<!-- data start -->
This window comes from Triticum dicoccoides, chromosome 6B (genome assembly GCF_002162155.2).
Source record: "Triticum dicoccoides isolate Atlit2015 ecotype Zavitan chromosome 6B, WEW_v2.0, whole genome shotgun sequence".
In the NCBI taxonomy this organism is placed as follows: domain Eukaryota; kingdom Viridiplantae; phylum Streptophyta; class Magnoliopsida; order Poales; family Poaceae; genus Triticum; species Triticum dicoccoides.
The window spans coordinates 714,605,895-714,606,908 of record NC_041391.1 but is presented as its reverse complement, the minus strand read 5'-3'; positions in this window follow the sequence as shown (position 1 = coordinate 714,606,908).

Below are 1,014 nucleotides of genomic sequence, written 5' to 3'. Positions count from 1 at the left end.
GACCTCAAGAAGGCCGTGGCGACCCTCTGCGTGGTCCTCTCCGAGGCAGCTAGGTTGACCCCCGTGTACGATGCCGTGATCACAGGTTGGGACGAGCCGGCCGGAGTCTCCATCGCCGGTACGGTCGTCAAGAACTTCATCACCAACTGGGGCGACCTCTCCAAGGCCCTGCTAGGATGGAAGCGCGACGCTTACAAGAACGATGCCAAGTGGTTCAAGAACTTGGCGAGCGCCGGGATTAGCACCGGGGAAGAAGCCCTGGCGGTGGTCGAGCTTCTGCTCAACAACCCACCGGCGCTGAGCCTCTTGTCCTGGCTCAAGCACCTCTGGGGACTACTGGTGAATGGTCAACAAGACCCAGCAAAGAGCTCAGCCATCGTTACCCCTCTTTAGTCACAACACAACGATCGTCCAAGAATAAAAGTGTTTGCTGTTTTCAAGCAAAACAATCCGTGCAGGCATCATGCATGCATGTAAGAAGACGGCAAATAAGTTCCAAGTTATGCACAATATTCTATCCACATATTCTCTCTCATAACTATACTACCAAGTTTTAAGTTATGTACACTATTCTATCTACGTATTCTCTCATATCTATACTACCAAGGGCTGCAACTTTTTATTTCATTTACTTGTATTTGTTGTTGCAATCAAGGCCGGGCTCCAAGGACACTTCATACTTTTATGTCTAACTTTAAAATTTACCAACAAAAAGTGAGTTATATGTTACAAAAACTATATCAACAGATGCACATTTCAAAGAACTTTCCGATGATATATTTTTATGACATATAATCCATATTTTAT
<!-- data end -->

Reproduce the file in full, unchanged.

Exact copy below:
This window comes from Triticum dicoccoides, chromosome 6B (genome assembly GCF_002162155.2).
Source record: "Triticum dicoccoides isolate Atlit2015 ecotype Zavitan chromosome 6B, WEW_v2.0, whole genome shotgun sequence".
In the NCBI taxonomy this organism is placed as follows: domain Eukaryota; kingdom Viridiplantae; phylum Streptophyta; class Magnoliopsida; order Poales; family Poaceae; genus Triticum; species Triticum dicoccoides.
The window spans coordinates 714,605,895-714,606,908 of record NC_041391.1 but is presented as its reverse complement, the minus strand read 5'-3'; positions in this window follow the sequence as shown (position 1 = coordinate 714,606,908).

Below are 1,014 nucleotides of genomic sequence, written 5' to 3'. Positions count from 1 at the left end.
GACCTCAAGAAGGCCGTGGCGACCCTCTGCGTGGTCCTCTCCGAGGCAGCTAGGTTGACCCCCGTGTACGATGCCGTGATCACAGGTTGGGACGAGCCGGCCGGAGTCTCCATCGCCGGTACGGTCGTCAAGAACTTCATCACCAACTGGGGCGACCTCTCCAAGGCCCTGCTAGGATGGAAGCGCGACGCTTACAAGAACGATGCCAAGTGGTTCAAGAACTTGGCGAGCGCCGGGATTAGCACCGGGGAAGAAGCCCTGGCGGTGGTCGAGCTTCTGCTCAACAACCCACCGGCGCTGAGCCTCTTGTCCTGGCTCAAGCACCTCTGGGGACTACTGGTGAATGGTCAACAAGACCCAGCAAAGAGCTCAGCCATCGTTACCCCTCTTTAGTCACAACACAACGATCGTCCAAGAATAAAAGTGTTTGCTGTTTTCAAGCAAAACAATCCGTGCAGGCATCATGCATGCATGTAAGAAGACGGCAAATAAGTTCCAAGTTATGCACAATATTCTATCCACATATTCTCTCTCATAACTATACTACCAAGTTTTAAGTTATGTACACTATTCTATCTACGTATTCTCTCATATCTATACTACCAAGGGCTGCAACTTTTTATTTCATTTACTTGTATTTGTTGTTGCAATCAAGGCCGGGCTCCAAGGACACTTCATACTTTTATGTCTAACTTTAAAATTTACCAACAAAAAGTGAGTTATATGTTACAAAAACTATATCAACAGATGCACATTTCAAAGAACTTTCCGATGATATATTTTTATGACATATAATCCATATTTTAT